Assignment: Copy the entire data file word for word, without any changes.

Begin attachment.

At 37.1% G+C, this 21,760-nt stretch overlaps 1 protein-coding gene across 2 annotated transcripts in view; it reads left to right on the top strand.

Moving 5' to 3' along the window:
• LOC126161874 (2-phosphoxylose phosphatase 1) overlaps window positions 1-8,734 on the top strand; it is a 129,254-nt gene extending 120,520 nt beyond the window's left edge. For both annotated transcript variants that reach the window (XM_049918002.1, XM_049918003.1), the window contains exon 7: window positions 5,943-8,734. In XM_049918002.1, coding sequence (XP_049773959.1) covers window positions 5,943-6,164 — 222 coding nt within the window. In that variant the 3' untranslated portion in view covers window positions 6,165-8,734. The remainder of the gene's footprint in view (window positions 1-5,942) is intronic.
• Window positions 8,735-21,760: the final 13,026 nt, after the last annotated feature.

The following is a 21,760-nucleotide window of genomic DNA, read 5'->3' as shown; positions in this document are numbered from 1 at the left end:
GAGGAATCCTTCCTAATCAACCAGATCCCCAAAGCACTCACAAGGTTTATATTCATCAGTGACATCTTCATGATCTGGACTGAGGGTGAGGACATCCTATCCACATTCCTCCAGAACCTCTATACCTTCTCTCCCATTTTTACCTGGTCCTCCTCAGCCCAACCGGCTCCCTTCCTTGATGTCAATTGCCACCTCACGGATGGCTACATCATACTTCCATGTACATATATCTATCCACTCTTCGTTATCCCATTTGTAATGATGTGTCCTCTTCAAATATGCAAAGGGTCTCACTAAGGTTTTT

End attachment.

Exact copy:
At 37.1% G+C, this 21,760-nt stretch overlaps 1 protein-coding gene across 2 annotated transcripts in view; it reads left to right on the top strand.

Moving 5' to 3' along the window:
• LOC126161874 (2-phosphoxylose phosphatase 1) overlaps window positions 1-8,734 on the top strand; it is a 129,254-nt gene extending 120,520 nt beyond the window's left edge. For both annotated transcript variants that reach the window (XM_049918002.1, XM_049918003.1), the window contains exon 7: window positions 5,943-8,734. In XM_049918002.1, coding sequence (XP_049773959.1) covers window positions 5,943-6,164 — 222 coding nt within the window. In that variant the 3' untranslated portion in view covers window positions 6,165-8,734. The remainder of the gene's footprint in view (window positions 1-5,942) is intronic.
• Window positions 8,735-21,760: the final 13,026 nt, after the last annotated feature.

The following is a 21,760-nucleotide window of genomic DNA, read 5'->3' as shown; positions in this document are numbered from 1 at the left end:
GAGGAATCCTTCCTAATCAACCAGATCCCCAAAGCACTCACAAGGTTTATATTCATCAGTGACATCTTCATGATCTGGACTGAGGGTGAGGACATCCTATCCACATTCCTCCAGAACCTCTATACCTTCTCTCCCATTTTTACCTGGTCCTCCTCAGCCCAACCGGCTCCCTTCCTTGATGTCAATTGCCACCTCACGGATGGCTACATCATACTTCCATGTACATATATCTATCCACTCTTCGTTATCCCATTTGTAATGATGTGTCCTCTTCAAATATGCAAAGGGTCTCACTAAGGTTTTT